Expert reveals latest ways villains clean up dirty cash

| 16/10/2011

(CNS): Financial services industry institutions need to look out for a slew of new methods criminals are using to exploit the system and launder money, turning the proceeds of crime into clean money, according to Antiguan anti-money laundering specialist Kem Warner, from KAW Management Services. Facebook, on-line gaming, phone cards, pre-paid bank cards, football clubs and insurance premiums are just some of the avenues criminals use to launder their dirty cash and keep onestep ahead of regulators and the law enforcement officials who are often too far behind the latest methods to stop them, the expert revealed during a conference last week.

“Criminals use the virtual world of online gaming through social media such as Facebook to create different personas for themselves or use other individuals to front for them. They then buy credits or virtual money to play these games and then redeem their purchases on the secondary market,” Warner told CNS at the seventh annual Global Compliance Solutions conference, held this week at the Marriott Beach Resort, as he identified many web-based and technology-driven tricks used by criminals.  “They then receive a payment or draft in exchange for this redemption thereby legitimising the proceeds of criminal conduct.”

Mobile phone technology presents another area of activity for money launderers, Warner said, with criminals using phone cards to transfer payments often across country borders, with the excess cash on these cards being redeemed for clean payments or drafts.

“Criminals love this type of money laundering because the technology moves so quickly,” he stated. “At the same time the regulators are too slow to keep up with the criminal activity, only catching up when it is too late and the criminals have laundered their money and moved on.”

ATM and prepaid cards usually used to allow access for students and family members to accounts are also being exploited.  Criminals migrate to these types of systems,” Warner said. “They set up a network of individuals and there is no trace of the identity of the individual withdrawing the funds. This allows the flow of cash across borders without a paper trail.”

Human trafficking was another issue on the rise, with migrants being illegally moved out of West Africa and the proceeds being invested in legal businesses in a bid to “clean” the funds.

“Such individuals running these operations try to set up offshore arrangements and so offshore jurisdictions need to be aware of this activity.” Warner warned.  “They might be using legitimate people to front these businesses so it is essential to know who the final beneficial owner is behind accounts. It all comes down to monitoring systems for due diligence and risk management.”

Money laundering could even be found within the world of football, particularly with the ownership of clubs in Europe and the UK. “Football clubs are not bound by the same corporate governance structures and duty of care as other corporate structures,” Warner said. “Proper due diligence is not always carried out on clubs. So the criminals use their ill-gotten funds to purchase clubs. The clubs go on to purchase players and expand and then the criminals eventually sell the clubs at a premium.”

Warner also pointed to a particularly worrying trend in money laundering with the use of non-life insurance policies to wash funds through to legitimacy. He detailed how criminals would take out an insurance policy for a marine vessel, for example, and then make a claim against that policy each month.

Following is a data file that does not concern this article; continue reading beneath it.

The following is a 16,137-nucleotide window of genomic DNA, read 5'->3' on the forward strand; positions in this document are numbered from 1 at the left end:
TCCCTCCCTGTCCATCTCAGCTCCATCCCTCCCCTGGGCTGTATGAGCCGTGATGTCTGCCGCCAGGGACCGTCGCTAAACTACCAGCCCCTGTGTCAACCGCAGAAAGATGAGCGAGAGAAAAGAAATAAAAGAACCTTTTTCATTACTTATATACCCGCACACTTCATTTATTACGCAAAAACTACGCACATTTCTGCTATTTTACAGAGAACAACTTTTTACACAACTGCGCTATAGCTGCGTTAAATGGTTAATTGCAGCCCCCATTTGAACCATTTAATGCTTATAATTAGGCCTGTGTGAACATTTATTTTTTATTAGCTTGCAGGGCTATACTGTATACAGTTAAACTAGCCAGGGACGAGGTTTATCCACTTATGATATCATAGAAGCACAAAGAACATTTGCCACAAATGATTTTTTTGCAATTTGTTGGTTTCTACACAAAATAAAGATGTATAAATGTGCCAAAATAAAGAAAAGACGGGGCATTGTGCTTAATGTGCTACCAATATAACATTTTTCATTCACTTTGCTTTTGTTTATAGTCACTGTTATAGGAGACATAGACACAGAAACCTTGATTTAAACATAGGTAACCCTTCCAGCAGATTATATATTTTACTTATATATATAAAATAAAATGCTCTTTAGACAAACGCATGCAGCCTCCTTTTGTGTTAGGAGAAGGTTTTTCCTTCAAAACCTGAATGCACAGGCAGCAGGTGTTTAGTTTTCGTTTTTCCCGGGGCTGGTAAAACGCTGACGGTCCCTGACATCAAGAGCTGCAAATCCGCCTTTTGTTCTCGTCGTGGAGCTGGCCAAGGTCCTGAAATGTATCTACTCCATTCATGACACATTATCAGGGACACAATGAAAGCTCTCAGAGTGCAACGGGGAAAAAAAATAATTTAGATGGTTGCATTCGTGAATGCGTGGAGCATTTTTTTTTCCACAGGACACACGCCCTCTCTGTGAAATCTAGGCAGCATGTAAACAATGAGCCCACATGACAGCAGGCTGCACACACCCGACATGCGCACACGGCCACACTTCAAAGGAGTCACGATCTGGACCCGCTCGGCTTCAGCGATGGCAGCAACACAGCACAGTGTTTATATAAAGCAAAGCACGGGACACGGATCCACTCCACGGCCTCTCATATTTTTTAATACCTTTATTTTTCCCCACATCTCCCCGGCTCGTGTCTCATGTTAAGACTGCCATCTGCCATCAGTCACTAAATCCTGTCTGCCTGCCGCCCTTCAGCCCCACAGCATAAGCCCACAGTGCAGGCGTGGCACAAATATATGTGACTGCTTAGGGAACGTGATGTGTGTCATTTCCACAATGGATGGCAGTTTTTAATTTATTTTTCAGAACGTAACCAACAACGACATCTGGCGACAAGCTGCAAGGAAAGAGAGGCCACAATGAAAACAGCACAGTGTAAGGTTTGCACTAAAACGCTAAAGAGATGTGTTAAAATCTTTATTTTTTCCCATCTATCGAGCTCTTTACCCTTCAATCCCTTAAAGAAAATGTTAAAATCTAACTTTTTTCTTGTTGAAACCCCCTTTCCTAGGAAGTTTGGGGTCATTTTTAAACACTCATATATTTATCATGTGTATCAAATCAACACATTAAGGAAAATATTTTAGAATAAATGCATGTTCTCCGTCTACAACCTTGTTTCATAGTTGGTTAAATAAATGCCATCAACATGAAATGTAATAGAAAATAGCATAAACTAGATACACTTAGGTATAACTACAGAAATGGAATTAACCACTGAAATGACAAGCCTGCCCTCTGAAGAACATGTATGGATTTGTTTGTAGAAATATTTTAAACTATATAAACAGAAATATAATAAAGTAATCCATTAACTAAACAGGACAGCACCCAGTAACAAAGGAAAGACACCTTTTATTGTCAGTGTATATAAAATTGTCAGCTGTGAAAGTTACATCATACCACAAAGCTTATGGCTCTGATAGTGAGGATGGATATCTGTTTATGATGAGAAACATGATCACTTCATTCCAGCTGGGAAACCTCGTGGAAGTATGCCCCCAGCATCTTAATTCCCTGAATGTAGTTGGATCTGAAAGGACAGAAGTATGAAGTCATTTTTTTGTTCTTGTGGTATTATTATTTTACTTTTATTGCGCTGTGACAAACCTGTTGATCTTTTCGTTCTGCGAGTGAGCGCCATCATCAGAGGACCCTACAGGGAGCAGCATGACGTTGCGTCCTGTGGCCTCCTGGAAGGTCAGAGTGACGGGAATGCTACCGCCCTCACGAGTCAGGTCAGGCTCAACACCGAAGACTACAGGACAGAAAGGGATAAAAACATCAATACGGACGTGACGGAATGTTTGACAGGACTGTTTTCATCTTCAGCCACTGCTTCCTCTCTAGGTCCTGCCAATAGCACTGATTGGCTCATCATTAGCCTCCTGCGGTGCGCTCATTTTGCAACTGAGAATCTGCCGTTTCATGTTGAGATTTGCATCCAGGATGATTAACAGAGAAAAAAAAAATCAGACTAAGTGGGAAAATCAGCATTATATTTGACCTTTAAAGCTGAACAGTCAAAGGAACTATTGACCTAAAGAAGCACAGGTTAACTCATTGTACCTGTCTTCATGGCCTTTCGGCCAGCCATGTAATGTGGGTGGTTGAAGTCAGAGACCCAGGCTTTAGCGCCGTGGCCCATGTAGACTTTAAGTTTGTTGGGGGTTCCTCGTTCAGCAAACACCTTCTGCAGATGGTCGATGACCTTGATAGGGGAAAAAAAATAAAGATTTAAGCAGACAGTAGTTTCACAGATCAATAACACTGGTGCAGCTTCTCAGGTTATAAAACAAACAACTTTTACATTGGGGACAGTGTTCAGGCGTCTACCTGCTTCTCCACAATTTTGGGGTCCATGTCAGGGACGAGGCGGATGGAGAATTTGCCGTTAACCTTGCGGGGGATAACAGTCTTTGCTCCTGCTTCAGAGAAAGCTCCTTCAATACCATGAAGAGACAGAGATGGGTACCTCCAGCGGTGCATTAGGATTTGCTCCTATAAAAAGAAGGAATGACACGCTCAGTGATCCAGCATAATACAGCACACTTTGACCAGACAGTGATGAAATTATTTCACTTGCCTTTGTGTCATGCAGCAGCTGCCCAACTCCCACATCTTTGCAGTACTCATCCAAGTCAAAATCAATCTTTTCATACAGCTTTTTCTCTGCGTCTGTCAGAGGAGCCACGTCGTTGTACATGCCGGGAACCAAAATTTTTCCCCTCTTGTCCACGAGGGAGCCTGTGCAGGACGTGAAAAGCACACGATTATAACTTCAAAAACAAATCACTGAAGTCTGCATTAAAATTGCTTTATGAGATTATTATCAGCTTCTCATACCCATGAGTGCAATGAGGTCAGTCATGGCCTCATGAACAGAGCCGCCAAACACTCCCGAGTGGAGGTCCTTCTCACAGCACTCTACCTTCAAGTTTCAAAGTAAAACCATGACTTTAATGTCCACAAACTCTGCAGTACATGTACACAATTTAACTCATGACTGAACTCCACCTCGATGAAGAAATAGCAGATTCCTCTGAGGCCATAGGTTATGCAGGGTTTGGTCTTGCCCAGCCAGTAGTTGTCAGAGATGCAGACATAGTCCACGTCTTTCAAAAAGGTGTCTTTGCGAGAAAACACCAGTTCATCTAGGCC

“The claim would always be lower than the premium, so the insurance company would not see any red flags raised as they were still making a profit and the withdrawals would be too small to raise concern,” he explained.

Warner said that this sector of the financial service industry had not been so well regulated but in Antigua at least the law was catching up in this regard and insurance providers in Antigua were all required to take out a licence with the relevant authorities, which required them to carry out proper due diligence and Know-your- Customer processes.

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Comments (4)

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  1. The Prophet says:

    How much money that we put in the banks, we can truthfully say it is all clean?  Most dollars are tainted in someway, it is either by drugs, guns, lottery, theft, dead people check, sale of humans, sale of something not yours, and even services rendered, money due and owing.  The list could go on.  Very few people who do not laundry money.   So what is the big deal anyway.

  2. Anonymous says:

    A Church could be a perfect cover! 

  3. Anonymous says:

    Great, lets tackle dirty cash by explaining to everybody exactly how to wash dirty money…..

  4. ICTA needs to prove its worth says:

    Our own ICTA is much too slient on iIF and HOW  they police our pay-as-you phone top-ups!

    We only have two companies. (Could not be easier….)

    One provides the service in-house and should have an easy one hour audit of "minutes bought and minutes used" each month.  Simply…"show me the money and show me the minutes" = one department and should only take one report.

    The second provider has a "supplier" who sell all the minutes to retailers and then reconciles with the red phone company.  However, there has been cases where the minutes do not match the volume (in the millions of dollars?) sooooo Mr. A and the ICTA, are YOU doing your job or just pulling down big paychecks?  Miss Wendy, time to look behind the scenes?